A sense of catharsis seemed to envelop Britain when it was announced that Lucy Letby had been handed a life sentence for her crimes. The appalling 10-month litany of her homicidal activities was over. Evil had been exposed. Justice had been served. Perhaps, now, we could all move on.
To feel relief, though, is surely misguided. Nurse Letby might be behind bars, but those who ignored, shielded or enabled her remain unpunished. Regardless of their motives or excuses: the public record has shown that senior executives at the Countess of Chester Hospital obfuscated attempts to stop Letby.
This is not to say they aided and abetted her. But as any lawyer will tell you, ignorance is no defence in law. On the wards, as anywhere else, those who want the benefits, privileges and status that come with the highest level of leadership must shoulder responsibility for what happens on their watch.
Following Letby’s conviction, the Northern Care Alliance NHS Trust in Greater Manchester suspended Alison Kelly, former director of nursing and quality at the Countess of Chester. The hospital’s former CEO, Tony Chambers, also faces mounting claims that he had dismissed warnings about Letby before walking away with a £1.5 million pension.
Under Kelly and Chamber’s leadership, the neonatal unit’s head consultant, Dr Stephen Brearey, who first raised concerns in June 2015 about the link between Letby and an increase in baby collapses, was ignored. Likewise, Dr Ravi Jayaram, a consultant paediatrician at the hospital, and others, were forced by hospital bosses to apologise to Letby after was “upset” by their criticisms of her.
We don’t know what Kelly and Chambers were thinking as they watched a significant rise in the number of babies suffering serious and unexpected collapses in the hospital’s neonatal unit from 2015 and 2016 — a rise that was well above the expected local average. We do know that they failed to act decisively. We also know that they both objected to concerns raised by Breary, Jayaram and other clinicians. These “whistleblowers” were told there was “no evidence” against the nurse “other than a coincidence”.
In my experience, such negligence can be partly the result of the professional differences — and hostilities — between those from a nursing or midwifery background and doctors and senior consultants. When doctors raise concerns about nurses, the nurses’ ranks tighten. When the roles are reversed, however, doctors are far less likely to put professional favouritism first.
And this conflict particularly afflicts maternity wards. As I warned in UnHerd last year, the Care Quality Commission found that two out of five maternity units in England were providing “substandard care to mothers and babies” — a disturbing review preceded by another damning inquiry, Dr Bill Kirkup’s three-year investigation into mass failings at East Kent Hospital Trust’s maternity care. Between 2009 and 2020, he concluded, 45 babies who died under the trust’s aegis might have survived had they received “nationally recognised standards of care”.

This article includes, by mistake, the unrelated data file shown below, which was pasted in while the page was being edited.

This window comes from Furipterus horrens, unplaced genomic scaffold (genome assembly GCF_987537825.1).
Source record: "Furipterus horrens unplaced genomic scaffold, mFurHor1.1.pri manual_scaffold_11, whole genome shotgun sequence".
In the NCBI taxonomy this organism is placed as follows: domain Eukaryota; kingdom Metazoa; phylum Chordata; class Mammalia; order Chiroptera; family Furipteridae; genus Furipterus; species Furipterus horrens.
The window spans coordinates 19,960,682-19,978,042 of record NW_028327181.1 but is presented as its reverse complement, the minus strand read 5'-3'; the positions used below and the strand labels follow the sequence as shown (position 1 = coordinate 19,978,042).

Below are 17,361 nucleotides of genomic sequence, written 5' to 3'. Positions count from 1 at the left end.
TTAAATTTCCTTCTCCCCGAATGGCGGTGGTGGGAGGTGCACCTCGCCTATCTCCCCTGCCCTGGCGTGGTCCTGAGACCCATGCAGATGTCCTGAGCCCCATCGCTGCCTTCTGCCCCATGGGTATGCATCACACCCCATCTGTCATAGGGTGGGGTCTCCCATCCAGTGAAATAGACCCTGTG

Taken individually, these scandals and exposés are little more than horror stories, the sort of voyeuristic fodder rinsed out by newspapers before moving onto the next tragedy. Taken together, though, they are symptoms of a greater problem: our maternity service’s dysfunctional relationship between management, staffing and patients across the board. And there is something unique about this dysfunction: while the Bristol heart scandal during the Nineties revealed how a combination of ineptitude, arrogance and an old boys’ culture had contributed to dozens of babies suffering brain damage and death following cardiac operations by surgeons, today we are seeing cases, such as Letby’s, in which the “heroes” are senior consultants who come up against bloated, self-serving and intransigent management.
Over the past days, weeks, months and years, my colleagues and I have repeatedly called for senior managers in the NHS to be more accountable. The Letby case clearly illustrates — along with the East Kent, Bristol, and Mid-Staffs scandals, the latter in which anywhere between 400 and 1,200 patients died as a result of poor care between 2005 and 2009 — there is zero jeopardy for the legions of NHS senior managers when things go wrong, and lives are needlessly lost. As Dr Breary has pointed out, a “structure akin to the General Medical Council or the Nursing and Midwifery Council” solely for NHS managers is needed to “monitor the integrity, competence, and conduct of senior NHS executives”.
But I would go further. Within its health sectors, the NHS has too many managers floating between various levels of management. This murky bureaucracy has created a culture in which weaker and weaker talent fails upwards, driving out many consultants at board level who simply can’t cope with the cumbersome ineptitude of senior management committees. Once they have ascended to management positions, people who were mediocre on the wards vent their petty grievances and exert their lack of talent by putting consultants in their place. It’s an open secret that NHS management has become a gravy train, an opportunity to put your feet up and “protect your workload”. If anything, this cynicism, laziness and inertia is as deadly as the rare cases of pure evil.
No doubt there will be those with questionable “leadership skills” who view my and colleagues’ calls for an audit of management capability — and culpability — as a witch hunt. But we’re willing to take that risk. There’s clearly something rotten at the heart of the NHS.